Bold and loud makes the history books. Quiet usually doesn't. But you know what quiet leaders have accomplished by looking at the people they lead.
Forceful leaders are often known by only one name – Caesar, Napoleon, Stalin. They often pick up suffixes like “the great,” “the magnificent,” or “the conqueror.” They’ve got style. They’re bold, charismatic. They exult in glory, crave applause, and specialize in grand gestures. These guys (they’re usually guys) bestride the narrow world and change the course of history – though not always for the better.
In a Monitor cover story, Sara Miller Llana profiles a leader who is arguably the most powerful woman in the world. Germany’s Angela Merkel, as you’ll see, is cut from a different cloth. She is quiet, and she listens, works incrementally, and rarely makes a show of her leadership. A scientist by training, she grew up in the straitened society of East Germany.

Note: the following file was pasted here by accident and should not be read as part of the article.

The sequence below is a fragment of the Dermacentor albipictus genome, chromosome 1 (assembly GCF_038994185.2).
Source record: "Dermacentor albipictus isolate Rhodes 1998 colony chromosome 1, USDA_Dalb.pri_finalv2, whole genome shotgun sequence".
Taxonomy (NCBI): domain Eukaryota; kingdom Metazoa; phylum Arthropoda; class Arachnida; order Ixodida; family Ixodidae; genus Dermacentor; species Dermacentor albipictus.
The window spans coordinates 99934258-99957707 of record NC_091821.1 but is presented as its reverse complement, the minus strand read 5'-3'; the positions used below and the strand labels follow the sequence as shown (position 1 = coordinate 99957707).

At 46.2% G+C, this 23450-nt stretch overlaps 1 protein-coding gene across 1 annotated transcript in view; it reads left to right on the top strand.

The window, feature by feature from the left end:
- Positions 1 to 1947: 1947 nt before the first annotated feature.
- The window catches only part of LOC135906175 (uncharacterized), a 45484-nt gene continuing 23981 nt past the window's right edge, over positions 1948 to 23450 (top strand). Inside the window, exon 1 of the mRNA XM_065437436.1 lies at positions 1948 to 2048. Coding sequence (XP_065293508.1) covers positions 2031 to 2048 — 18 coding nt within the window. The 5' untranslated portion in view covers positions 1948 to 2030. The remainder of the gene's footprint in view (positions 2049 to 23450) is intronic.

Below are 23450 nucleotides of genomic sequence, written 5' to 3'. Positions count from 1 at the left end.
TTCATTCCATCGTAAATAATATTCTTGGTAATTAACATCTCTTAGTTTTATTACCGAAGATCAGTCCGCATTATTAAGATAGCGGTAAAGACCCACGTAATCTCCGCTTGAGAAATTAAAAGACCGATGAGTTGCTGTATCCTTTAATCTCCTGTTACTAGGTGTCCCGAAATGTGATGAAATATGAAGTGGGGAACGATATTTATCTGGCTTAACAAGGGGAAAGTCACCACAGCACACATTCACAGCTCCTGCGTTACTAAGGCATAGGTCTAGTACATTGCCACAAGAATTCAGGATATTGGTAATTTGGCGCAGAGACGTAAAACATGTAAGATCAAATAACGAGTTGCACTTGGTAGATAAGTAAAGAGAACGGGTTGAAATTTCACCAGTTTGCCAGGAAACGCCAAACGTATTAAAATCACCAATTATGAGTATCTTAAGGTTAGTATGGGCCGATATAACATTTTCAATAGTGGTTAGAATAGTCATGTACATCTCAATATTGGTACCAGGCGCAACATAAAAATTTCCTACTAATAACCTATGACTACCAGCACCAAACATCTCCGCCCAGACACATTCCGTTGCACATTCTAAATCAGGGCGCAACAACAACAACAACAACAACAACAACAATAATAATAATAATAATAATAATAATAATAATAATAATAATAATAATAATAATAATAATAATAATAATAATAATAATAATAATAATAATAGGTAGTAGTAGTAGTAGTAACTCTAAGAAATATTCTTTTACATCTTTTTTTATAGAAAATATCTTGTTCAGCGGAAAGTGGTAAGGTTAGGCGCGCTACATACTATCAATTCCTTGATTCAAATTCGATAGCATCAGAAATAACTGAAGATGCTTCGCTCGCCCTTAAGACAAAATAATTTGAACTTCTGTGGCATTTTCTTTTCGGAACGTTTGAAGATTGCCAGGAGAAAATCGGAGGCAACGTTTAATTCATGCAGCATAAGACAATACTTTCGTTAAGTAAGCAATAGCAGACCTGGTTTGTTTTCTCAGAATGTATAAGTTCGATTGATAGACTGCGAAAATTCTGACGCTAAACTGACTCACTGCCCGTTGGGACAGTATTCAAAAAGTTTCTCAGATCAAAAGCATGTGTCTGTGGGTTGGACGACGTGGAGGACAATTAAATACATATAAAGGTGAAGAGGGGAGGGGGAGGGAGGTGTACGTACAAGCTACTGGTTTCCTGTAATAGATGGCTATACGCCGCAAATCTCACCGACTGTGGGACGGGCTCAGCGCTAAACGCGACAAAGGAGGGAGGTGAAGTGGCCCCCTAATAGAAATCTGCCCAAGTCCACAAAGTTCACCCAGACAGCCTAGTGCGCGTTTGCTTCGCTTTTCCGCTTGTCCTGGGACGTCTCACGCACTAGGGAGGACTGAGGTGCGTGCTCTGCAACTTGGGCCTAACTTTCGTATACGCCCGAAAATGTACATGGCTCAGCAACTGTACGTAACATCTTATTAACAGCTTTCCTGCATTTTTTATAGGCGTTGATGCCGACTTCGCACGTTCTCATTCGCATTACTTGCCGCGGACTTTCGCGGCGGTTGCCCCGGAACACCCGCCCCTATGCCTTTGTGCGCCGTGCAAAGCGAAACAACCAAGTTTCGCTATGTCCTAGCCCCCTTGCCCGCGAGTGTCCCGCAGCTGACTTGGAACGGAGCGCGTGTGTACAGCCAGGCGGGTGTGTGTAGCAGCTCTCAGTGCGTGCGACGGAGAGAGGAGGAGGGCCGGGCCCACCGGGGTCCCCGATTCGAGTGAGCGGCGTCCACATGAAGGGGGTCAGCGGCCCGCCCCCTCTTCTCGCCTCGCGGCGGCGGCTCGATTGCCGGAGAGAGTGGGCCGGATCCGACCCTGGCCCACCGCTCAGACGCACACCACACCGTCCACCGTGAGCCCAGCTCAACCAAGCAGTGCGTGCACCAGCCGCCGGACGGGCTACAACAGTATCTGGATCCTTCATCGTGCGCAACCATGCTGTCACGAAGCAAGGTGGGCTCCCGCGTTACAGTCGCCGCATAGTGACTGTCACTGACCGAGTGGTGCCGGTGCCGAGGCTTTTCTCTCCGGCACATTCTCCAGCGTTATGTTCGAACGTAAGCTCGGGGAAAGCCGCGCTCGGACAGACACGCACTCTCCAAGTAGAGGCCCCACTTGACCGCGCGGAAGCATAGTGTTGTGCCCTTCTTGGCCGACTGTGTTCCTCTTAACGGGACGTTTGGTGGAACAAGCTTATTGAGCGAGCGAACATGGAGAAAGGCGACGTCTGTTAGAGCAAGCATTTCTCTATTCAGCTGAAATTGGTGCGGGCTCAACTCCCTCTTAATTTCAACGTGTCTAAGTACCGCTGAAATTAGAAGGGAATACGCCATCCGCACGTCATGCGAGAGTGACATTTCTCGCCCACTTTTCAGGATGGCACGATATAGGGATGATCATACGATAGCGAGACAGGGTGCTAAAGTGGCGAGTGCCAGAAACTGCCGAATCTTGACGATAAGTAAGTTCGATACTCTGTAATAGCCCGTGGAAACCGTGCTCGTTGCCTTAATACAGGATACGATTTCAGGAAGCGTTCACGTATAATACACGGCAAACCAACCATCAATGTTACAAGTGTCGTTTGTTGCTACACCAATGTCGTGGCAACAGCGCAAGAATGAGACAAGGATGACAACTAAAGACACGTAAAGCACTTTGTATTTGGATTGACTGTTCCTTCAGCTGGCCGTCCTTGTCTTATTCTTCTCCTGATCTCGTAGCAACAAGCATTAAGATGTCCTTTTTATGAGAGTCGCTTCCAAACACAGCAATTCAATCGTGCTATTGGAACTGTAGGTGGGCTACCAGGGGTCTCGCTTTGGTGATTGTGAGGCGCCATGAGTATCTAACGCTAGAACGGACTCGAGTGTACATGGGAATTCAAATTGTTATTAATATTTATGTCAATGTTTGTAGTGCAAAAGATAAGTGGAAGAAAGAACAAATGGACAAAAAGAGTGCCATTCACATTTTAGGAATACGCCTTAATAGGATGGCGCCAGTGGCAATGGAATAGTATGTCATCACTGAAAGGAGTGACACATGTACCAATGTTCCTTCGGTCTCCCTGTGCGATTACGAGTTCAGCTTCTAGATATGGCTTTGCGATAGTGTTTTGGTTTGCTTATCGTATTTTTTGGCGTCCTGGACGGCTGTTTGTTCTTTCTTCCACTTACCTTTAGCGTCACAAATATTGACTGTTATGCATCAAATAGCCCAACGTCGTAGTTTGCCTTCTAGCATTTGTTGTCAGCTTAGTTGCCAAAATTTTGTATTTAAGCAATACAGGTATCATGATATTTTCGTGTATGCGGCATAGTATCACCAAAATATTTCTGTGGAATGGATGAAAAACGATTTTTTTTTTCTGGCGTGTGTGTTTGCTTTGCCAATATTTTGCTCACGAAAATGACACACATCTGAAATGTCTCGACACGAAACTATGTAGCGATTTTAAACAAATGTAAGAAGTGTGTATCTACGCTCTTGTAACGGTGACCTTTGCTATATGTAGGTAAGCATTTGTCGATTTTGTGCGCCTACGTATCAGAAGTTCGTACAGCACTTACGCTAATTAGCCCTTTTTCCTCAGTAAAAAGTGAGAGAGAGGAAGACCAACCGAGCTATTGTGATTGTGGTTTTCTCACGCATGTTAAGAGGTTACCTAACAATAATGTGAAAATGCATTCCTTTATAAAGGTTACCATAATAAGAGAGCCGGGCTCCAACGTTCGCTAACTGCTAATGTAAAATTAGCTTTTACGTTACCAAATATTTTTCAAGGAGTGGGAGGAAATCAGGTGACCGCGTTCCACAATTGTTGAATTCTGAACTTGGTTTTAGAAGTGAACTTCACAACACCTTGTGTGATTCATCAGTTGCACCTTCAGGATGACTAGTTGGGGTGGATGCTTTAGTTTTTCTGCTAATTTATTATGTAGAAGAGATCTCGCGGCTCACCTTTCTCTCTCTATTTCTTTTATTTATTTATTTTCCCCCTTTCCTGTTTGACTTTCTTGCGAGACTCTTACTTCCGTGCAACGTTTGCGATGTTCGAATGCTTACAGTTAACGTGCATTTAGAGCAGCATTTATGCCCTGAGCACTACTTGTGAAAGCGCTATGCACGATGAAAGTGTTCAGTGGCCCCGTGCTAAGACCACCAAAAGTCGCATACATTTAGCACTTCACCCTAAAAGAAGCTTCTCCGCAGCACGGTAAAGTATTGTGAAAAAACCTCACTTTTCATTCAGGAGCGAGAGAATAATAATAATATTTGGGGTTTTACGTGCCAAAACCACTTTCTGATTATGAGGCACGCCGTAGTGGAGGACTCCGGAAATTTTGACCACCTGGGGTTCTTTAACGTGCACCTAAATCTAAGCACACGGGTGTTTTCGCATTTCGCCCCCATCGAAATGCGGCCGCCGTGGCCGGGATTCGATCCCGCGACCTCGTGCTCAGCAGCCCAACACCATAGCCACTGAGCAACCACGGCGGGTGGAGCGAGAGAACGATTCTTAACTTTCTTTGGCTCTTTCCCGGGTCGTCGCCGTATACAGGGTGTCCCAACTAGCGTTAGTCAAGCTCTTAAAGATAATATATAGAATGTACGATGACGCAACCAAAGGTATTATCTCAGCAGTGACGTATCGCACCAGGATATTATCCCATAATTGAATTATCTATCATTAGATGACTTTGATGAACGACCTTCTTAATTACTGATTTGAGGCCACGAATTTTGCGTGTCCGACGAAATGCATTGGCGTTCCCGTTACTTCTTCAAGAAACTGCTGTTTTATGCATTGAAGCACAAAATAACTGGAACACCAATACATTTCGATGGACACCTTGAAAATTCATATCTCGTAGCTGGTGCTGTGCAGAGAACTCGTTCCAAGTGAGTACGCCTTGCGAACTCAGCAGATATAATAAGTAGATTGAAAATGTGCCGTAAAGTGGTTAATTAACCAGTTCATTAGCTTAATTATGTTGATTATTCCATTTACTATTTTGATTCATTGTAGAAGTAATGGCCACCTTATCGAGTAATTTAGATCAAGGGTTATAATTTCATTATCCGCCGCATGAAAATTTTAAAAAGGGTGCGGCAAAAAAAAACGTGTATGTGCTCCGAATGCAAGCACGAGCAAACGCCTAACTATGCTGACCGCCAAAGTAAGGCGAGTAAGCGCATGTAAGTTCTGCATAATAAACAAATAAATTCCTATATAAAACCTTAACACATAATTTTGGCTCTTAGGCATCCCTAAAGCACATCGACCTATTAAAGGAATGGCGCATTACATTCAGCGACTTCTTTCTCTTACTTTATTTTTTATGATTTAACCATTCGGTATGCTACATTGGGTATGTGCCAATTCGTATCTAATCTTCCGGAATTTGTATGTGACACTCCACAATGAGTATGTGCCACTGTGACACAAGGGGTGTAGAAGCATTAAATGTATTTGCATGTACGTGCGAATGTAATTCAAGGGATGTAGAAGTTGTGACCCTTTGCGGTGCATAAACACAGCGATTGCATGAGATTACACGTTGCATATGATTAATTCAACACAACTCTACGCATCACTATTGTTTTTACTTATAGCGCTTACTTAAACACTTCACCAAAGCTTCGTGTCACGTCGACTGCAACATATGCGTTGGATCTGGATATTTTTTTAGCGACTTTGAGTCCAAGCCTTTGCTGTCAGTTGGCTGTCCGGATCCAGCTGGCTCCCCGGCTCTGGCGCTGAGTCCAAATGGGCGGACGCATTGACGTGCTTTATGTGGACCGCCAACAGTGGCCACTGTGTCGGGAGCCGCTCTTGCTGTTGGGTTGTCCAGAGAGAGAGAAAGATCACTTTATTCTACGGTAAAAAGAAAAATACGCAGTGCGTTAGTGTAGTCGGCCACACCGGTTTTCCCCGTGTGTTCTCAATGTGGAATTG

The Germany she leads is the economic engine of Europe – which is making the Germany-dominated European Union, despite ongoing debt and austerity issues, a globally competitive organization of 500 million people.
Crucially, the woman who looks set to serve a third term as Germany’s chancellor is cautious. Like most Germans, she has a fundamental understanding of the problems of overreaching and the poison of personality. Like most East Germans, she knows that nations are not forever.